ASIA/PAKISTAN - Islamic fundamentalism: the root of the problem is youth education

Monday, 17 January 2011

Lahore (Agenzia Fides) – At the root of increasing intolerance and the spread of Islamic fundamentalism in Pakistan is the vexing problem of the education system and of the teaching given to children and youth, upholds Peter Jacob, a Catholic lay man, Executive Secretary of the “Justice and Peace” Commission within the Episcopal Conference of Pakistan. In an analysis sent to Fides, Jacob – an eminent figure in the campaign for the abolition of the blasphemy law and for the defence of justice, religious freedom and human rights in the Country – explains the roots of the phenomenon of “young fundamentalists”, who now worry observers and who emerge in the news nationally and internationally.

Following the case of Asia Bibi, in fact, the “Tehrik Tahaffuz Namoos-i-Risalat” network (TTNR, “Alliance to defend the honour of the Prophet”), has risen to the fore, a network of parties and Islamic movements which has made a conglomerate of all the fundamentalist groups (even of diverse schools of thought) present in Pakistan. The TTNR publicly promotes an agenda of national Islamisation, of taking up the sword in defending the law on blasphemy and threatening with death those who would repeal it. What is striking in this picture is the presence of youth movements, such as that of Pakistani lawyers led by Rao Abdur Raheem: the thirties are defined as “generation Zia” because they were born and raised within the education system defined by the dictator Zia-ul Haq, who allied himself with the conservative Islamic groups and initiated extensive policies of the Islamisation of society, one of which is the blasphemy law.
In order to effectively combat fundamentalism, Peter Jacob tells Fides, requires intervention in the national education system: “The new National Education Plan (“National Education Policy”) of 2009 has not changed in any way the policies implemented in the past, which have fuelled fundamentalism. Islamic studies became mandatory in public schools in 1976. And, after the State coup of General Zia, the education curriculum has been crammed, at every level, of that much religious material that public schools now seem to compete with the madrassas (Koranic schools).”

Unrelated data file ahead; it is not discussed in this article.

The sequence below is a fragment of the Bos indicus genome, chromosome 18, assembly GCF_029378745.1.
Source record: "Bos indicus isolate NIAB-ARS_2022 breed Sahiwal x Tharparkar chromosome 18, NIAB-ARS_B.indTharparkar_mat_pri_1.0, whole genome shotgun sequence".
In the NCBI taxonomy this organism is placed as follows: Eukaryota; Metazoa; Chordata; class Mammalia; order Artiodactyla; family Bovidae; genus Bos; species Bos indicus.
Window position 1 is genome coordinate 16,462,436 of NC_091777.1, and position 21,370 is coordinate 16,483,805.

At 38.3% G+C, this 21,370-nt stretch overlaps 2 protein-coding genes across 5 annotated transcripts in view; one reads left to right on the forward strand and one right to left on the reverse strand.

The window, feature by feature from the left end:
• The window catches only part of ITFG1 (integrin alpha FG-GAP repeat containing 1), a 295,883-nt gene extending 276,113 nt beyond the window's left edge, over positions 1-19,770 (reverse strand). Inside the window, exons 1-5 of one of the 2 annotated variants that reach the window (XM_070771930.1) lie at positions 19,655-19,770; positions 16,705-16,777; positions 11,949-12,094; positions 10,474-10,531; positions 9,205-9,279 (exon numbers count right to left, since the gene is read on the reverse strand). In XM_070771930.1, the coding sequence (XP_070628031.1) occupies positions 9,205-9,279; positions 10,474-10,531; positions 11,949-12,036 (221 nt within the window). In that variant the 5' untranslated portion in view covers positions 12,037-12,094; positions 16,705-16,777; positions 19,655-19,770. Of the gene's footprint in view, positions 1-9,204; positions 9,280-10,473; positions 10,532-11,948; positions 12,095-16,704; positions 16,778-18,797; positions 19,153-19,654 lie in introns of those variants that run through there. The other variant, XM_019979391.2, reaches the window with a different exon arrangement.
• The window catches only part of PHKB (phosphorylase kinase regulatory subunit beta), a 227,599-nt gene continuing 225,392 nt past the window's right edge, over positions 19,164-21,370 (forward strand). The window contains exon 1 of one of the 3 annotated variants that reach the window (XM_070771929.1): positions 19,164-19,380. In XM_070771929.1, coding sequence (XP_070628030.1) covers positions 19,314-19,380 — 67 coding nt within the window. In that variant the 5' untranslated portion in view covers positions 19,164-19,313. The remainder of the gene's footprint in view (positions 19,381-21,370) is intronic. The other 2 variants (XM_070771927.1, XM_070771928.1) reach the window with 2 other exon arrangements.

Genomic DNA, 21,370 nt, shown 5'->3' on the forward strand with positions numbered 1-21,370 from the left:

For the non-Muslim citizens – explains the Secretary – it was found expedient to introduce the teaching of the subject of “ethics”, “but the problems are still there: today about 1,000,000 non-Muslim students are required to take Islamic studies in order to obtain a valid qualification. And then even the teaching of ethics reflects Islamic ethics,” notes Jacob.
As a nation, there should be “a supplement to reflect the impact that these education policies have had on society. The indicators of international standards on education raise serious questions for us. If we want our young people prepared to live as responsible citizens, law-abiding, and not growing up as bigoted and biased, Pakistan must radically change the substance of public education: from a focus on Islamic religion and a balance of civic values, pointing to a quality education. This type of education would not allow intolerance to flourish, which becomes rather difficult to control if nothing is done about the decision on the curriculum of schools and universities.” (PA) (Agenzia Fides 17/1/2011)


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